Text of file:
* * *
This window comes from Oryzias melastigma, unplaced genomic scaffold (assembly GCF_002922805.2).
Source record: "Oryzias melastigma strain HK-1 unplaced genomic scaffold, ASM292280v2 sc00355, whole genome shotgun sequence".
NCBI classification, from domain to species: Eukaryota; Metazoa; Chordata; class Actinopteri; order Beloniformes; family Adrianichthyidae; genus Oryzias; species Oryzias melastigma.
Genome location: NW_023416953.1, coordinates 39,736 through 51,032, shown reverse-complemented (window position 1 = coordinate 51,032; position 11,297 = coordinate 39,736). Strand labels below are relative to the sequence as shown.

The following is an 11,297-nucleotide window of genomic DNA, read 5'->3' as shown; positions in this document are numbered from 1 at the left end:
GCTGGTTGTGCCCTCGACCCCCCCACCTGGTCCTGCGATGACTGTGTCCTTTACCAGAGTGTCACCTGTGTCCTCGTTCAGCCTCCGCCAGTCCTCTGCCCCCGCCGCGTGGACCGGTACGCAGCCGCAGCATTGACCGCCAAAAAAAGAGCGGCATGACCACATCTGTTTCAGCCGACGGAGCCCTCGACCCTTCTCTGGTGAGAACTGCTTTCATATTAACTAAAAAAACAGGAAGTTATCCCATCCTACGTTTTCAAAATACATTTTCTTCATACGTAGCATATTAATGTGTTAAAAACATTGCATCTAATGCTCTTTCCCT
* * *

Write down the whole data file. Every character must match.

This window comes from Oryzias melastigma, unplaced genomic scaffold (assembly GCF_002922805.2).
Source record: "Oryzias melastigma strain HK-1 unplaced genomic scaffold, ASM292280v2 sc00355, whole genome shotgun sequence".
NCBI classification, from domain to species: Eukaryota; Metazoa; Chordata; class Actinopteri; order Beloniformes; family Adrianichthyidae; genus Oryzias; species Oryzias melastigma.
Genome location: NW_023416953.1, coordinates 39,736 through 51,032, shown reverse-complemented (window position 1 = coordinate 51,032; position 11,297 = coordinate 39,736). Strand labels below are relative to the sequence as shown.

The following is an 11,297-nucleotide window of genomic DNA, read 5'->3' as shown; positions in this document are numbered from 1 at the left end:
GCTGGTTGTGCCCTCGACCCCCCCACCTGGTCCTGCGATGACTGTGTCCTTTACCAGAGTGTCACCTGTGTCCTCGTTCAGCCTCCGCCAGTCCTCTGCCCCCGCCGCGTGGACCGGTACGCAGCCGCAGCATTGACCGCCAAAAAAAGAGCGGCATGACCACATCTGTTTCAGCCGACGGAGCCCTCGACCCTTCTCTGGTGAGAACTGCTTTCATATTAACTAAAAAAACAGGAAGTTATCCCATCCTACGTTTTCAAAATACATTTTCTTCATACGTAGCATATTAATGTGTTAAAAACATTGCATCTAATGCTCTTTCCCT